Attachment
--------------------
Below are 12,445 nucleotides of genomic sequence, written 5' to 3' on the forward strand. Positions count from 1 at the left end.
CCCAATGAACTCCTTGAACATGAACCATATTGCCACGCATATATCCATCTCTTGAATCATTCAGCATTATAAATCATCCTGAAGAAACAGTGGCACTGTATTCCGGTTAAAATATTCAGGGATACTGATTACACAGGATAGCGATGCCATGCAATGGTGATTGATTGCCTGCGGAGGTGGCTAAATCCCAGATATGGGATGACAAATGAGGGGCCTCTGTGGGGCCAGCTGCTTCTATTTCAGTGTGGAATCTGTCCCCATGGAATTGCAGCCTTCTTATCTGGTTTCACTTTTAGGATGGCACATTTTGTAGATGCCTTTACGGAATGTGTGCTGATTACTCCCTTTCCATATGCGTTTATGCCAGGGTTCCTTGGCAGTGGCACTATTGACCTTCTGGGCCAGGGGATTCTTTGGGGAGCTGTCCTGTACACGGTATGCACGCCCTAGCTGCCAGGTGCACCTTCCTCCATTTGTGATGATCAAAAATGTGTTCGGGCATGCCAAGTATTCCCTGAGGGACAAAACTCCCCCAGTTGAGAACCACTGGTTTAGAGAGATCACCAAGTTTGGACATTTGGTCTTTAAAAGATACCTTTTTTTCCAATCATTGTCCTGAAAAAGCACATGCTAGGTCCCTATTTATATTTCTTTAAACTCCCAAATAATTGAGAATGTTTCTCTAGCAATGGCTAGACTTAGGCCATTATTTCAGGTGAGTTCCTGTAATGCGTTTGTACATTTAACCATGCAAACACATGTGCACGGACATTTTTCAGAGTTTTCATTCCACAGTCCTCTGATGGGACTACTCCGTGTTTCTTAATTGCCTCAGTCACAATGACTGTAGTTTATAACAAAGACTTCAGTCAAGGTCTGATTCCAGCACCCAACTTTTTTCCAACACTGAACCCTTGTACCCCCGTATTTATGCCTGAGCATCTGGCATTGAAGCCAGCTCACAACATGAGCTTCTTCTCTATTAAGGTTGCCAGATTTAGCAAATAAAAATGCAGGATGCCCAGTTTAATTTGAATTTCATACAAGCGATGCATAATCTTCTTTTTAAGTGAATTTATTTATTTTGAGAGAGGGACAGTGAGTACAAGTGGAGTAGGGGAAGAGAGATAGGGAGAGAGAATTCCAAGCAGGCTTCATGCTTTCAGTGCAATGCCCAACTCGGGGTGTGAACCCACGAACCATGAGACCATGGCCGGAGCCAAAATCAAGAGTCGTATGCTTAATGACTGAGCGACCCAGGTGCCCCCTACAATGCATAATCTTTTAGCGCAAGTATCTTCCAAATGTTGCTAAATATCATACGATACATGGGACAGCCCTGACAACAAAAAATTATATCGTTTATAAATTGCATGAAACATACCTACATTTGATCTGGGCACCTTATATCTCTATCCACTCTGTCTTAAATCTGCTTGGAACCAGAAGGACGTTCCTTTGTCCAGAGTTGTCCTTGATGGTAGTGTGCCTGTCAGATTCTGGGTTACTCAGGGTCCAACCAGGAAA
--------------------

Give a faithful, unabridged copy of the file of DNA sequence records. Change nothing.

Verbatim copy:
Below are 12,445 nucleotides of genomic sequence, written 5' to 3' on the forward strand. Positions count from 1 at the left end.
CCCAATGAACTCCTTGAACATGAACCATATTGCCACGCATATATCCATCTCTTGAATCATTCAGCATTATAAATCATCCTGAAGAAACAGTGGCACTGTATTCCGGTTAAAATATTCAGGGATACTGATTACACAGGATAGCGATGCCATGCAATGGTGATTGATTGCCTGCGGAGGTGGCTAAATCCCAGATATGGGATGACAAATGAGGGGCCTCTGTGGGGCCAGCTGCTTCTATTTCAGTGTGGAATCTGTCCCCATGGAATTGCAGCCTTCTTATCTGGTTTCACTTTTAGGATGGCACATTTTGTAGATGCCTTTACGGAATGTGTGCTGATTACTCCCTTTCCATATGCGTTTATGCCAGGGTTCCTTGGCAGTGGCACTATTGACCTTCTGGGCCAGGGGATTCTTTGGGGAGCTGTCCTGTACACGGTATGCACGCCCTAGCTGCCAGGTGCACCTTCCTCCATTTGTGATGATCAAAAATGTGTTCGGGCATGCCAAGTATTCCCTGAGGGACAAAACTCCCCCAGTTGAGAACCACTGGTTTAGAGAGATCACCAAGTTTGGACATTTGGTCTTTAAAAGATACCTTTTTTTCCAATCATTGTCCTGAAAAAGCACATGCTAGGTCCCTATTTATATTTCTTTAAACTCCCAAATAATTGAGAATGTTTCTCTAGCAATGGCTAGACTTAGGCCATTATTTCAGGTGAGTTCCTGTAATGCGTTTGTACATTTAACCATGCAAACACATGTGCACGGACATTTTTCAGAGTTTTCATTCCACAGTCCTCTGATGGGACTACTCCGTGTTTCTTAATTGCCTCAGTCACAATGACTGTAGTTTATAACAAAGACTTCAGTCAAGGTCTGATTCCAGCACCCAACTTTTTTCCAACACTGAACCCTTGTACCCCCGTATTTATGCCTGAGCATCTGGCATTGAAGCCAGCTCACAACATGAGCTTCTTCTCTATTAAGGTTGCCAGATTTAGCAAATAAAAATGCAGGATGCCCAGTTTAATTTGAATTTCATACAAGCGATGCATAATCTTCTTTTTAAGTGAATTTATTTATTTTGAGAGAGGGACAGTGAGTACAAGTGGAGTAGGGGAAGAGAGATAGGGAGAGAGAATTCCAAGCAGGCTTCATGCTTTCAGTGCAATGCCCAACTCGGGGTGTGAACCCACGAACCATGAGACCATGGCCGGAGCCAAAATCAAGAGTCGTATGCTTAATGACTGAGCGACCCAGGTGCCCCCTACAATGCATAATCTTTTAGCGCAAGTATCTTCCAAATGTTGCTAAATATCATACGATACATGGGACAGCCCTGACAACAAAAAATTATATCGTTTATAAATTGCATGAAACATACCTACATTTGATCTGGGCACCTTATATCTCTATCCACTCTGTCTTAAATCTGCTTGGAACCAGAAGGACGTTCCTTTGTCCAGAGTTGTCCTTGATGGTAGTGTGCCTGTCAGATTCTGGGTTACTCAGGGTCCAACCAGGAAA